Treasure-filled tombs — 12,000 years old — exposed by drought in China, photos show
Aspen Pflughoeft, 03/17/23
Parched by drought and withered by sun, a lake in southeastern China began to shrink. The dropping water level lengthened lakefront beaches, stretched the size of small islands and exposed a forgotten ancient burial ground.
Dongting Lake shriveled under a record-breaking severe drought over the summer of 2022. The nationwide drought was China’s worst in 60 years, the Institute of Archaeology at the Chinese Academy of Social Sciences said in a Thursday, March 16, news release via China News Network.
While doing a field survey on one of Dongting Lake’s islands, local authorities stumbled upon the ruins of an ancient tomb. They alerted cultural authorities who sent archaeologists to investigate the find, the release said.
Archaeologists excavated the site on Lianhua’ao Island (蓮花島) and uncovered nine tombs and five ash pits, officials said. The tombs had a rectangular design, long and skinny, with some graves placed side-by-side.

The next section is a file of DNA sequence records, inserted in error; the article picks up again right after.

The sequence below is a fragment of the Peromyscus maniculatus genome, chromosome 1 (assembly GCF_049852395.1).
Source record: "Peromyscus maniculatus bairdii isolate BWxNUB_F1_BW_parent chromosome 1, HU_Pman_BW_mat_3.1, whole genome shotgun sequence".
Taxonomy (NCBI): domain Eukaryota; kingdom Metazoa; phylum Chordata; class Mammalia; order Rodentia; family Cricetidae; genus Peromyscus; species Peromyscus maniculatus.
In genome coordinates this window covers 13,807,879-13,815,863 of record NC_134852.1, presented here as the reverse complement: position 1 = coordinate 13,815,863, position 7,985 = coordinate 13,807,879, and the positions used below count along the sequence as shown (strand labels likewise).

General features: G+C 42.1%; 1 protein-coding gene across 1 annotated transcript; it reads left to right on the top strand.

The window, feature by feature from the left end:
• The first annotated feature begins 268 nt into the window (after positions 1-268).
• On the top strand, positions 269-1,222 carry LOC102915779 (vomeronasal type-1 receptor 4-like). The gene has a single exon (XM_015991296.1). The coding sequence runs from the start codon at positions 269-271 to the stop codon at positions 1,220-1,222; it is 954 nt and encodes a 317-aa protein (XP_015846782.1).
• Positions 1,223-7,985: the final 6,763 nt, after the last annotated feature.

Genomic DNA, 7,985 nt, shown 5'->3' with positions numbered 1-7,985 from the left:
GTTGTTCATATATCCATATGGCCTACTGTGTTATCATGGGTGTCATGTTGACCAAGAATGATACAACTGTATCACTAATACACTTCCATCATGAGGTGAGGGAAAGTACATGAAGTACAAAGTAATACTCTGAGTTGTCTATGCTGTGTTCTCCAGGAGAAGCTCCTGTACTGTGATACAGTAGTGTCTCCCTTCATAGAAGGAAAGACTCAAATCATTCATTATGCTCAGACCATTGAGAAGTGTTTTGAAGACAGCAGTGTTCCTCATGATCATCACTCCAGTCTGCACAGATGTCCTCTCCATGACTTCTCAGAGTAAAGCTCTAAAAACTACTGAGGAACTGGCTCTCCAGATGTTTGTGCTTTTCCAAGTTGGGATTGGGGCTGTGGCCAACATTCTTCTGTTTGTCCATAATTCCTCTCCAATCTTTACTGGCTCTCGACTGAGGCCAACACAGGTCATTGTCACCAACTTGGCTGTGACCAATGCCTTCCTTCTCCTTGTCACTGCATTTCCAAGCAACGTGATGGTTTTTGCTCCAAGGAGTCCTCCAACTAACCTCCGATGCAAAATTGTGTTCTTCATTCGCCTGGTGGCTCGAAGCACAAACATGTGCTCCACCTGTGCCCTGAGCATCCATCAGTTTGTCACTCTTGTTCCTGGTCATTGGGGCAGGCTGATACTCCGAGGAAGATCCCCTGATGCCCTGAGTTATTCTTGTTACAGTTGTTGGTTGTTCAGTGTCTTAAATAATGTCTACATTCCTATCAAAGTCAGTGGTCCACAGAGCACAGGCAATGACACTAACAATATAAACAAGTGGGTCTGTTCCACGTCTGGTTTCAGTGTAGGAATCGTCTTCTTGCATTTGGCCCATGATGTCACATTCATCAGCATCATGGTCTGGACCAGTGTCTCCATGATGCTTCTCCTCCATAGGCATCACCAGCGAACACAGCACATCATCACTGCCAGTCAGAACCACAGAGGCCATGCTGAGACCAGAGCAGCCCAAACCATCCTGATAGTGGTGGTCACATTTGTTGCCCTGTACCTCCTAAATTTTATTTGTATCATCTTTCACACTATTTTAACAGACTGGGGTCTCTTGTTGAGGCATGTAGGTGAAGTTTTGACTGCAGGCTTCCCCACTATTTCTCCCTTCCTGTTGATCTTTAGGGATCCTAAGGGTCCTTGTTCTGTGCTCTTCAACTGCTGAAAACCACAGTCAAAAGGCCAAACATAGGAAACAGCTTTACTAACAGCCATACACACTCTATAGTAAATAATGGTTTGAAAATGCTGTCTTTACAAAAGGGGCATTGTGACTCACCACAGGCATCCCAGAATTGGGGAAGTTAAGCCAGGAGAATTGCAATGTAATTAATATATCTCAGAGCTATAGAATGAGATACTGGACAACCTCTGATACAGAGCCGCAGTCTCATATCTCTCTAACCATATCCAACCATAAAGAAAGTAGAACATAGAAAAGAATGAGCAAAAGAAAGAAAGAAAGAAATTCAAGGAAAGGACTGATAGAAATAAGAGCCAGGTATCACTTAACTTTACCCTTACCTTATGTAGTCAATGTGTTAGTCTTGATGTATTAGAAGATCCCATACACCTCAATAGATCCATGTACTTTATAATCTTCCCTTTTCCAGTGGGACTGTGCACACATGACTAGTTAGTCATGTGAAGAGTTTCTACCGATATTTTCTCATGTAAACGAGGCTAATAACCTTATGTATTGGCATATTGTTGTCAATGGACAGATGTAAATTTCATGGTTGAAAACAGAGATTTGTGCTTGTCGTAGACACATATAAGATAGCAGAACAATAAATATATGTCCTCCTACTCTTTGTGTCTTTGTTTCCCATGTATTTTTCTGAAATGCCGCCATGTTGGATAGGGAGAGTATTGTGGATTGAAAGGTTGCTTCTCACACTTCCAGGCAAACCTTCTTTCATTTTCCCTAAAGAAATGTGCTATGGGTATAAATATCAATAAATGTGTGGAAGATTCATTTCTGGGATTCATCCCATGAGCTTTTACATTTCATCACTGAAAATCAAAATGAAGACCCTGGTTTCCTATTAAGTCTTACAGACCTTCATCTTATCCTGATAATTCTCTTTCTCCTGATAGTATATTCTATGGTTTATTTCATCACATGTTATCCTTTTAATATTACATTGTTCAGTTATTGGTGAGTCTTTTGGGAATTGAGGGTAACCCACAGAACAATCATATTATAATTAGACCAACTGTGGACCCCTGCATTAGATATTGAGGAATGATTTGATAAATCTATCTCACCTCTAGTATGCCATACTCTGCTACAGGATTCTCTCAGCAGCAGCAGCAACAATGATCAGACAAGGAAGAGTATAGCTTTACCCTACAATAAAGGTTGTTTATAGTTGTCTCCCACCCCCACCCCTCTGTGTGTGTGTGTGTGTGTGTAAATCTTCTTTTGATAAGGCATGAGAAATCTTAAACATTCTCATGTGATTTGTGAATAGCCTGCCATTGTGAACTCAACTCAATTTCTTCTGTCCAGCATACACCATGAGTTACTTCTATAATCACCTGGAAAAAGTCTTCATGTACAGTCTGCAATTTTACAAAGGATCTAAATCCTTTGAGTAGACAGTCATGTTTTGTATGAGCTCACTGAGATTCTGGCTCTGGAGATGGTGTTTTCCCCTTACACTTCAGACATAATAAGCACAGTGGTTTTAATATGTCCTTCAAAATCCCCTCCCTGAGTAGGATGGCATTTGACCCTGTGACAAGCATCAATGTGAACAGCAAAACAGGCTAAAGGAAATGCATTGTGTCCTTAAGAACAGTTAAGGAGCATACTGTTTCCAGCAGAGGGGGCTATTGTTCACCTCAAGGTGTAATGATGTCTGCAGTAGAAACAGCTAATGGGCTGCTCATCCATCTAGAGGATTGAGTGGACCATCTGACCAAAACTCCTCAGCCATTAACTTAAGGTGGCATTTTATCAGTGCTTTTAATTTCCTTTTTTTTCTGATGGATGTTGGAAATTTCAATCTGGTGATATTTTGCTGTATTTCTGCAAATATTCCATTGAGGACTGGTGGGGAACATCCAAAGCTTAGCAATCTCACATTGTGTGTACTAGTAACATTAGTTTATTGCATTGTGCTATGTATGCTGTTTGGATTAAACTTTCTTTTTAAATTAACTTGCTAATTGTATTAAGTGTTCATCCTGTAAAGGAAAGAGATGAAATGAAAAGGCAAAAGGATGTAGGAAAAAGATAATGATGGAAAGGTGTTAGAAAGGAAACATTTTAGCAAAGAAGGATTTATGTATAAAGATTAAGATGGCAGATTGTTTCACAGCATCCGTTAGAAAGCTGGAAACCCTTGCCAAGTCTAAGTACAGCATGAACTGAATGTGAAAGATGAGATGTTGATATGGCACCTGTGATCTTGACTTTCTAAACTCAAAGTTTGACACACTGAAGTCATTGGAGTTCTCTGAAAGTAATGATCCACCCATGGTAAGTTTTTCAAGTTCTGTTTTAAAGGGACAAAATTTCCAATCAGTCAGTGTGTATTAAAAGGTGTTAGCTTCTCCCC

The burial site was poorly preserved but still held a few treasures, archaeologists said. Stone axes from the Neolithic age were unearthed. Photos show the worn-down stone tools.
The Neolithic age began in about 10,000 B.C., according to Britannica. The Lianhua’ao Island site and its weathered tombs were at least 12,000 years old, archaeologists said in the release.
The site, however, was also inhabited much more recently.
Archaeologists found porcelain from the Tang and Song dynasties. These dynasties ruled China in close succession beginning in 618 A.D. and continuing until 1279, according to Britannica. Photos show the white fragments of several bowls decorated with a delicate, pale blue design.
Blue-green pottery from the Ming and Qing dynasties was also uncovered, the release said. These dynasties ruled one after the other from 1368 until the early 1910s, according to Britannica.
Archaeologists did not specify the exact ages of the pottery found near the tombs.
Lianhua’ao Island is in the southern portion of Dongting Lake, located about 680 miles southwest of Shanghai.
Google Translate and Baidu Translate were used to translate the news release from the Institute of Archaeology at the Chinese Academy of Social Sciences.
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